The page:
Twice the Cooking, but Boundless Flavor

Being of a practical nature, I’m loath to cook something twice if once will suffice. But there are exceptions, and the supple, silky eggplant in this elegant swordfish dish is one of them.

My plan was to cook cubes of late-season eggplant until they collapsed into a velvety heap — each piece barely maintaining its integrity — and to use that as a bed for buttery, wine-simmered swordfish.

Sautéing the eggplant in batches would have gotten me there — eventually. But unless I cranked the heat and used enough oil to actually fry the pieces, it would have taken forever, and it would have been tricky to keep the eggplant from steaming and stewing rather than browning.

Instead, it’s much faster and easier to spread the cubes on a sheet pan and run them under the broiler — or toss them on the grill, if that’s your thing. Yes, this requires a second cooking method, and another pan if you’re broiling. But the payoff in flavor is huge. The extreme direct heat allows the eggplant to brown deeply on all sides, concentrating its juices and lending a caramelized note — in under 10 minutes.

After the broiling, once the eggplant is browned, tender and glistening, resist the urge to gobble it up directly off the baking pan. Instead, cook it again in a heady mix of diced tomatoes and onions. This both sweetens and softens it, turning each cube into a plush little pillow bursting with flavor.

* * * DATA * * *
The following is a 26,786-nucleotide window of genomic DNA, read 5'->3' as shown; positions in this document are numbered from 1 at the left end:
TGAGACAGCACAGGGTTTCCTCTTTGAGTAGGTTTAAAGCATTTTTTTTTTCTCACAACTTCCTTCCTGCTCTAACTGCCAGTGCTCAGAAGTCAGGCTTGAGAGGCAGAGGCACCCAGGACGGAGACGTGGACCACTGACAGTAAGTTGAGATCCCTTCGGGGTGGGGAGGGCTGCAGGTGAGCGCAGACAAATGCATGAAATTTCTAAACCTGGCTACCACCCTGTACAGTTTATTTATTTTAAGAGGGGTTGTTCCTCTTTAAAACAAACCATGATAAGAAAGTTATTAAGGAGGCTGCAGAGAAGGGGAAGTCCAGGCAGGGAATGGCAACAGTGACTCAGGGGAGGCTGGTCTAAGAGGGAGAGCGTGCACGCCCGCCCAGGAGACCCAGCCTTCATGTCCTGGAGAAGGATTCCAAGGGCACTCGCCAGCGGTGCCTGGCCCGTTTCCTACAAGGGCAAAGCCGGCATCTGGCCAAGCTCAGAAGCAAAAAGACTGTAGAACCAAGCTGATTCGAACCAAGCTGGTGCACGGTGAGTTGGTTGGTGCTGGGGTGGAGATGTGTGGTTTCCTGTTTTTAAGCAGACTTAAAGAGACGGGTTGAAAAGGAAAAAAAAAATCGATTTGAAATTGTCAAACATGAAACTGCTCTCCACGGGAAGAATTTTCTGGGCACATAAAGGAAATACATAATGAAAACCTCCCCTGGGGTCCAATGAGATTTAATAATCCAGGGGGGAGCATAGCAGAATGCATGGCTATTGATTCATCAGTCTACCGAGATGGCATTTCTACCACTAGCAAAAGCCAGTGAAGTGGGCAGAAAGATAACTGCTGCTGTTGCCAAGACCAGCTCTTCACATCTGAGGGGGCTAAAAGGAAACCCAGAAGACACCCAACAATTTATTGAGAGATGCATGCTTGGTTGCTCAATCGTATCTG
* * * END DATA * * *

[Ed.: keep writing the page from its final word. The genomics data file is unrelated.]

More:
For its part, the swordfish provides some necessary contrast, both in its firm, meaty texture, and tangy, saline flavor, imbued with garlic, capers and olives.

A splash of wine — preferably the same one you’re planning to drink with dinner — moistens the mixture and adds brightness. I’ve made this with both white wine and a bone-dry rosé, and, honestly, it’s hard to tell the difference once it mingles with all the aromatics in the pan. Use what you’ve got; even a light, sprightly red would do the trick. Just avoid jammy, fruit-bomb reds that could hog the stage.

If you’d rather not use swordfish, you could also make this with tuna or cod, or even boneless chunks of chicken breast. When you’ve got twice-cooked eggplant that’s this good, there’s plenty of wiggle room with the protein. Which makes this dish rather practical, after all.

Recipe: Swordfish With Caramelized Eggplant and Capers

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